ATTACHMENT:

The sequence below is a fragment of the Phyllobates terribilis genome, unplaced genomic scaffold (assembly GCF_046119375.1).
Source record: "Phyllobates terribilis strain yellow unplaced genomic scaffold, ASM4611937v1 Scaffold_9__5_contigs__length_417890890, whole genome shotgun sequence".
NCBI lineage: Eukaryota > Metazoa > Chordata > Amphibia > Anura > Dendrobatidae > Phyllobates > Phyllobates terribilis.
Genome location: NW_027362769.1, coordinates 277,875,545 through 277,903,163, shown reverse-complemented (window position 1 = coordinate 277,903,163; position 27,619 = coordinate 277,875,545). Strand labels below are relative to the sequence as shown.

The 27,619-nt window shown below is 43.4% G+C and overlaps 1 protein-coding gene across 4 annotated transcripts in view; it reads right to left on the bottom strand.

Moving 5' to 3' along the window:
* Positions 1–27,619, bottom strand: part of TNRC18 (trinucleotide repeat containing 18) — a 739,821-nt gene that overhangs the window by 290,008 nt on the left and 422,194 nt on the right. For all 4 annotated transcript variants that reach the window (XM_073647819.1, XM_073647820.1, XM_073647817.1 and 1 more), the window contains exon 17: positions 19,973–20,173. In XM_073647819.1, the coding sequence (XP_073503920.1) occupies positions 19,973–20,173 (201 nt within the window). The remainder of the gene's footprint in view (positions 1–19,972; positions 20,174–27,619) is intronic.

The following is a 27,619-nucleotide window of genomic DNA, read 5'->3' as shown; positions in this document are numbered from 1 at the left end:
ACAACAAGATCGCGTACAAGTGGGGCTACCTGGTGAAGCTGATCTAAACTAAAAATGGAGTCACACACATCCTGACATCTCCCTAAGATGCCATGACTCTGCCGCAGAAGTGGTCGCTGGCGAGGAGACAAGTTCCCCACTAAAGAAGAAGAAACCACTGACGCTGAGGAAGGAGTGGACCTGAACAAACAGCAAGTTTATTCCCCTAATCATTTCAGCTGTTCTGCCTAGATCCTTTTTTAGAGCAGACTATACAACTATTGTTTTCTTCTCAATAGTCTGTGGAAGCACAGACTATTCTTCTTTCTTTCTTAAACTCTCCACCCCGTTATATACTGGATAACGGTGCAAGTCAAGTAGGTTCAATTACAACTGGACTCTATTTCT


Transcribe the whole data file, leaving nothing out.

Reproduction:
The sequence below is a fragment of the Phyllobates terribilis genome, unplaced genomic scaffold (assembly GCF_046119375.1).
Source record: "Phyllobates terribilis strain yellow unplaced genomic scaffold, ASM4611937v1 Scaffold_9__5_contigs__length_417890890, whole genome shotgun sequence".
NCBI lineage: Eukaryota > Metazoa > Chordata > Amphibia > Anura > Dendrobatidae > Phyllobates > Phyllobates terribilis.
Genome location: NW_027362769.1, coordinates 277,875,545 through 277,903,163, shown reverse-complemented (window position 1 = coordinate 277,903,163; position 27,619 = coordinate 277,875,545). Strand labels below are relative to the sequence as shown.

The 27,619-nt window shown below is 43.4% G+C and overlaps 1 protein-coding gene across 4 annotated transcripts in view; it reads right to left on the bottom strand.

Moving 5' to 3' along the window:
* Positions 1–27,619, bottom strand: part of TNRC18 (trinucleotide repeat containing 18) — a 739,821-nt gene that overhangs the window by 290,008 nt on the left and 422,194 nt on the right. For all 4 annotated transcript variants that reach the window (XM_073647819.1, XM_073647820.1, XM_073647817.1 and 1 more), the window contains exon 17: positions 19,973–20,173. In XM_073647819.1, the coding sequence (XP_073503920.1) occupies positions 19,973–20,173 (201 nt within the window). The remainder of the gene's footprint in view (positions 1–19,972; positions 20,174–27,619) is intronic.

The following is a 27,619-nucleotide window of genomic DNA, read 5'->3' as shown; positions in this document are numbered from 1 at the left end:
ACAACAAGATCGCGTACAAGTGGGGCTACCTGGTGAAGCTGATCTAAACTAAAAATGGAGTCACACACATCCTGACATCTCCCTAAGATGCCATGACTCTGCCGCAGAAGTGGTCGCTGGCGAGGAGACAAGTTCCCCACTAAAGAAGAAGAAACCACTGACGCTGAGGAAGGAGTGGACCTGAACAAACAGCAAGTTTATTCCCCTAATCATTTCAGCTGTTCTGCCTAGATCCTTTTTTAGAGCAGACTATACAACTATTGTTTTCTTCTCAATAGTCTGTGGAAGCACAGACTATTCTTCTTTCTTTCTTAAACTCTCCACCCCGTTATATACTGGATAACGGTGCAAGTCAAGTAGGTTCAATTACAACTGGACTCTATTTCT